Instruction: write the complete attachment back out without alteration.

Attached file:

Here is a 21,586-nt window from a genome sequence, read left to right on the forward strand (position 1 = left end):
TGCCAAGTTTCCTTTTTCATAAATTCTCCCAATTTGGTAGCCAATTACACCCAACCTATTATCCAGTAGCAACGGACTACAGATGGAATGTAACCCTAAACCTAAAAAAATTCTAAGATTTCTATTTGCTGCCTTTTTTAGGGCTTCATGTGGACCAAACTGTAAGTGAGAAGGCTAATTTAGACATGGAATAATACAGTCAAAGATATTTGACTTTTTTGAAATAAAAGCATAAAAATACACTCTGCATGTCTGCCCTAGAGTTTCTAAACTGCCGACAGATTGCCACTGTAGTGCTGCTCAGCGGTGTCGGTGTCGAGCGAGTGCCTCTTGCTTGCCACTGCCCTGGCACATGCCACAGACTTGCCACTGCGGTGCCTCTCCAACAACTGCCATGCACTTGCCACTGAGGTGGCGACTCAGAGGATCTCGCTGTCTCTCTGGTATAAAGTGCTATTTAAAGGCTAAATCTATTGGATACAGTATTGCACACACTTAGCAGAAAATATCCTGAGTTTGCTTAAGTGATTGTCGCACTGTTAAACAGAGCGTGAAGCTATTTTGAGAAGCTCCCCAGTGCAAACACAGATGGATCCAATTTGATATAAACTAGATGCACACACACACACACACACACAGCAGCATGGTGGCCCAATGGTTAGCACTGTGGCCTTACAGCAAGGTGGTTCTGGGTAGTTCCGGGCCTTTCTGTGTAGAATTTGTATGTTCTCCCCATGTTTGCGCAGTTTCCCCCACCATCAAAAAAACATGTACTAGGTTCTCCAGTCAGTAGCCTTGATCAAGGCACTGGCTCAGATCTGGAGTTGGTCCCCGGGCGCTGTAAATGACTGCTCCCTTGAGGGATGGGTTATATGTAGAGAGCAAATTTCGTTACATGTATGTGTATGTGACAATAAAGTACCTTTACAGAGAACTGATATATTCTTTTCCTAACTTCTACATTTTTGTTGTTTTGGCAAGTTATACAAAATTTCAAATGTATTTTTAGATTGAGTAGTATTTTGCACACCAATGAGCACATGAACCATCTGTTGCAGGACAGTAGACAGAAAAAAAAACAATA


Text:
Here is a 21,586-nt window from a genome sequence, read left to right on the forward strand (position 1 = left end):
TGCCAAGTTTCCTTTTTCATAAATTCTCCCAATTTGGTAGCCAATTACACCCAACCTATTATCCAGTAGCAACGGACTACAGATGGAATGTAACCCTAAACCTAAAAAAATTCTAAGATTTCTATTTGCTGCCTTTTTTAGGGCTTCATGTGGACCAAACTGTAAGTGAGAAGGCTAATTTAGACATGGAATAATACAGTCAAAGATATTTGACTTTTTTGAAATAAAAGCATAAAAATACACTCTGCATGTCTGCCCTAGAGTTTCTAAACTGCCGACAGATTGCCACTGTAGTGCTGCTCAGCGGTGTCGGTGTCGAGCGAGTGCCTCTTGCTTGCCACTGCCCTGGCACATGCCACAGACTTGCCACTGCGGTGCCTCTCCAACAACTGCCATGCACTTGCCACTGAGGTGGCGACTCAGAGGATCTCGCTGTCTCTCTGGTATAAAGTGCTATTTAAAGGCTAAATCTATTGGATACAGTATTGCACACACTTAGCAGAAAATATCCTGAGTTTGCTTAAGTGATTGTCGCACTGTTAAACAGAGCGTGAAGCTATTTTGAGAAGCTCCCCAGTGCAAACACAGATGGATCCAATTTGATATAAACTAGATGCACACACACACACACACACACAGCAGCATGGTGGCCCAATGGTTAGCACTGTGGCCTTACAGCAAGGTGGTTCTGGGTAGTTCCGGGCCTTTCTGTGTAGAATTTGTATGTTCTCCCCATGTTTGCGCAGTTTCCCCCACCATCAAAAAAACATGTACTAGGTTCTCCAGTCAGTAGCCTTGATCAAGGCACTGGCTCAGATCTGGAGTTGGTCCCCGGGCGCTGTAAATGACTGCTCCCTTGAGGGATGGGTTATATGTAGAGAGCAAATTTCGTTACATGTATGTGTATGTGACAATAAAGTACCTTTACAGAGAACTGATATATTCTTTTCCTAACTTCTACATTTTTGTTGTTTTGGCAAGTTATACAAAATTTCAAATGTATTTTTAGATTGAGTAGTATTTTGCACACCAATGAGCACATGAACCATCTGTTGCAGGACAGTAGACAGAAAAAAAAACAATA